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  • Knowing the Amorous Man: A History of Scholarship on Tales of Ise by Jamie L. Newhard
  • Paul Gordon Schalow
Knowing the Amorous Man: A History of Scholarship on Tales of Ise by Jamie L. Newhard. Cambridge: Harvard University Asia Center, 2013. Pp. xiv + 297. $39.95.

Jamie Newhard’s important new study provides an oblique look at the Ise monogatari through the lens of more than eight centuries of scholarship on the text, from the Kamakura period to the dawn of modernity. The Ise has circulated over the centuries in various guises, first [End Page 176] in the form of manuscripts copied, edited, and shared among a relatively small group of courtiers in the Heian capital, later in the form of movable type and woodblock printed texts in wide circulation, and ultimately in the modern print editions circulating today. In these different incarnations the Ise would become known as a famously difficult text, and readers in each generation puzzled over its form, words, and meaning. Simple on the surface, the Ise was at the same time elusive and strangely profound. In every respect (in terms of authorship, genre, and moral and political stances), the text defied easy comprehension and categorization. Given these complexities, commentaries served as an important apparatus for scholars to answer basic questions raised by the text. Both the questions and answers shifted over time in response to sociopolitical and literary developments. Perhaps this is the Ise’s genius: its qualities have allowed it to be invested and reinvested with meaning through long centuries of literary and political change.

Newhard, to her credit, carves out a manageable task for herself: “I do not attempt to put forth a reading of Ise monogatari, definitive or otherwise, in these pages. Nor is it my goal to assess the persuasiveness or credibility of others’ views. Rather, the object of this study is to trace scholars’ use of Ise monogatari as a vehicle for advancing a variety of personal or institutional agendas that go beyond interpretation of the text” (p. 2). By and large, she stays true to this goal. And yet, the ongoing concern of commentators of the Ise, as a rule, has been to distinguish right readings from wrong, and inevitably Newhard reveals her sympathies in the course of her discussion. Consequently, a productive tension between poststructuralist theory and old-fashioned literary appreciation runs through the book.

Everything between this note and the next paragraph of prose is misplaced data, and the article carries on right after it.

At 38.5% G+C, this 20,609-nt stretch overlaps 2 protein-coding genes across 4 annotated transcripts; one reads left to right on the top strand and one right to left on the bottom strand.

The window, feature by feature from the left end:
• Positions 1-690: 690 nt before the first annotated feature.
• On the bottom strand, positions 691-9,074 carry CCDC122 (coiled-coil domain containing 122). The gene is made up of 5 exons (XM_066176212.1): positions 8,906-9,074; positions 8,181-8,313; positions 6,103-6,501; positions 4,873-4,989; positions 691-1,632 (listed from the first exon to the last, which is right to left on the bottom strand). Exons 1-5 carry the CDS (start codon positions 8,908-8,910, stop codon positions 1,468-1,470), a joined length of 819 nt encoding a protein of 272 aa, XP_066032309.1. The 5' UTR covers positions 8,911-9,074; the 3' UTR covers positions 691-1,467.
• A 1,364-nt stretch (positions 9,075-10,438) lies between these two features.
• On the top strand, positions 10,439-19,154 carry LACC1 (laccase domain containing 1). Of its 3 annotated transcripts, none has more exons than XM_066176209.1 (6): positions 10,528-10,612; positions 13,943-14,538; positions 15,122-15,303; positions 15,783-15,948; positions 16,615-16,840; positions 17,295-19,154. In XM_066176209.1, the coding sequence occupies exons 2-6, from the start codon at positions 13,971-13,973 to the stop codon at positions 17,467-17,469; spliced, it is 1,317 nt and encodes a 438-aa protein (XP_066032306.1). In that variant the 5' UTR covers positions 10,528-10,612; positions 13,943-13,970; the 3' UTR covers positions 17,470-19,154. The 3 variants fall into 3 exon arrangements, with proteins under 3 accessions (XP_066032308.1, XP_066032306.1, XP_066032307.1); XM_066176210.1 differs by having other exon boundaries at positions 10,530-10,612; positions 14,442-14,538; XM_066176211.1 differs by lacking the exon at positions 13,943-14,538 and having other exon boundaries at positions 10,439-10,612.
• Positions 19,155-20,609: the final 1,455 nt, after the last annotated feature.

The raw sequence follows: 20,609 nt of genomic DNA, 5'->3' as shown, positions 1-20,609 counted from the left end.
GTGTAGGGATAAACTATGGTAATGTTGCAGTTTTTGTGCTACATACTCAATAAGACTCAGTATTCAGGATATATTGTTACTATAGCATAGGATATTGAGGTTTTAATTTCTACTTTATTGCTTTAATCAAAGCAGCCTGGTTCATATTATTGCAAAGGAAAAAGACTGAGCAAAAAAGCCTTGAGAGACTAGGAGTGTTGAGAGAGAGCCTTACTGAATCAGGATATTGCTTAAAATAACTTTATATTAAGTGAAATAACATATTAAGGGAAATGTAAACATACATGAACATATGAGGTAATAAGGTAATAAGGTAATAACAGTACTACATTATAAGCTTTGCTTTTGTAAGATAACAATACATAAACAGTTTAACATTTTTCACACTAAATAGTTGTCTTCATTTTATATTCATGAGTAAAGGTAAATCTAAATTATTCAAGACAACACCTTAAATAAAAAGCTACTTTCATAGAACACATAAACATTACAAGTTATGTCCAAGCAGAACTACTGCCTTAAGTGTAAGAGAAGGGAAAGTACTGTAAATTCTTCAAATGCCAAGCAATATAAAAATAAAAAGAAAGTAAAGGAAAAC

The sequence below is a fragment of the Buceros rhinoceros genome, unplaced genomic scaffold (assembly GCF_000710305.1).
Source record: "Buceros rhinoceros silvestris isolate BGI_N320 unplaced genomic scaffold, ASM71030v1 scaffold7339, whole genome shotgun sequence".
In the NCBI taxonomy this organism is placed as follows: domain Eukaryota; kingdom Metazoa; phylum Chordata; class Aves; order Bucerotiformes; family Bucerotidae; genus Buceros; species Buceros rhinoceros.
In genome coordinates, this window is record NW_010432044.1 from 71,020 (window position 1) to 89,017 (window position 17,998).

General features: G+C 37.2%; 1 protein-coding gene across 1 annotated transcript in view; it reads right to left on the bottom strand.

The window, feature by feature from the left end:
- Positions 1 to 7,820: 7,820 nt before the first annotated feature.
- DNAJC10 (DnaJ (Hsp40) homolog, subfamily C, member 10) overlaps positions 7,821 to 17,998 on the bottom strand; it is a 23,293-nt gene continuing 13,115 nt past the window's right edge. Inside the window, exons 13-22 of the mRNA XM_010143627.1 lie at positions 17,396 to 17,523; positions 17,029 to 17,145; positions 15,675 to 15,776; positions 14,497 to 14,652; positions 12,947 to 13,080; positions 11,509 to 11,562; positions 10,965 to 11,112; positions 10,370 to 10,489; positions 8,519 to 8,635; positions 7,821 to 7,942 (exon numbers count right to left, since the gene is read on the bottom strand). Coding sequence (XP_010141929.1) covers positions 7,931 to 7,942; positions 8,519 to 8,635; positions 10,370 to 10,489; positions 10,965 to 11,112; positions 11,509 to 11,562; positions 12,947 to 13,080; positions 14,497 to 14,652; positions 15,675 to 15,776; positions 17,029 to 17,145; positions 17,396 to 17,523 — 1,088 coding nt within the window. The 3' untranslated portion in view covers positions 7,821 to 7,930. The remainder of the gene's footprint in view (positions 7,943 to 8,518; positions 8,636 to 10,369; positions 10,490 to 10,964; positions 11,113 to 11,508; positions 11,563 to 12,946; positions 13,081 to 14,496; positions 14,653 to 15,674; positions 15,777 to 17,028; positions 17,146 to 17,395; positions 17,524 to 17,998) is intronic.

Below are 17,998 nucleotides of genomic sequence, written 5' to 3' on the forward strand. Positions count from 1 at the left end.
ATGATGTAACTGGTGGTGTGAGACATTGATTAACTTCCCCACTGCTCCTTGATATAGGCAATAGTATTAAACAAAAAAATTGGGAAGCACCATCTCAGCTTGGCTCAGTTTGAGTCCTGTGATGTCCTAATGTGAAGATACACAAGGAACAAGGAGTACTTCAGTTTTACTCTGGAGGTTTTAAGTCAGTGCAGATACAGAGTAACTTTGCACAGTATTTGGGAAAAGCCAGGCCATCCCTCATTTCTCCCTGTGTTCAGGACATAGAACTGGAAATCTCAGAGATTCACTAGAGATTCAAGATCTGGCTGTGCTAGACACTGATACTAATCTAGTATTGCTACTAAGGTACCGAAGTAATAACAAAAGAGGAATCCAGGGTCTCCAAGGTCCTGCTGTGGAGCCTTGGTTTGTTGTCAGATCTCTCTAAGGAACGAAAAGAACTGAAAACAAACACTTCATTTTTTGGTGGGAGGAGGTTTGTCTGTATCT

In theorizing her history of scholarship on the Ise, Newhard draws on Norbert Elias’s concept of “literary knowledge” (the title of her opening chapter), by which she means “the information or competencies beyond mere literacy that a reader needs in order to perform as a skilled reader within a particular literary milieu” (p. 7). Newhard argues that commentaries on the Ise are fundamental agents in constructing and disseminating literary knowledge. She also adopts Pierre Bourdieu’s position that texts are part of a field of cultural production that is essentially social. Texts like the Ise thus function as objects that have been manipulated, first by members of court society and later by [End Page 177] other elites, to assert their status, authority, or influence within their respective societies. The Ise circulated as cultural capital in the hands of those who would claim it for their own throughout the Heian, medieval, and early modern periods, and its value was determined by producers (elite writers of commentaries) and consumers (elite and non-elite readers) in each stratum of society. Working within this theoretical frame, Newhard elucidates the complex interrelationships that ebbed and flowed over the course of several centuries between readers (consumers of commentaries on the Ise) and scholarly elites (producers of those commentaries). Following Gerard Genette, Newhard theorizes commentaries as “paratexts” that help stage the base text in a form recognizable to readers. The tradition of “secret teachings” (hiden 秘伝 or denju 伝授) of the medieval courtier is analyzed as one of several tactics for asserting ownership of cultural capital represented by the Ise and other texts produced at court.

In Chapter 2, Newhard discusses the Old Commentaries (kochūshaku 古注釈) that began appearing in the second half of the thirteenth century. To situate them, she provides a cursory discussion of the early origins...


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pp. 176-183
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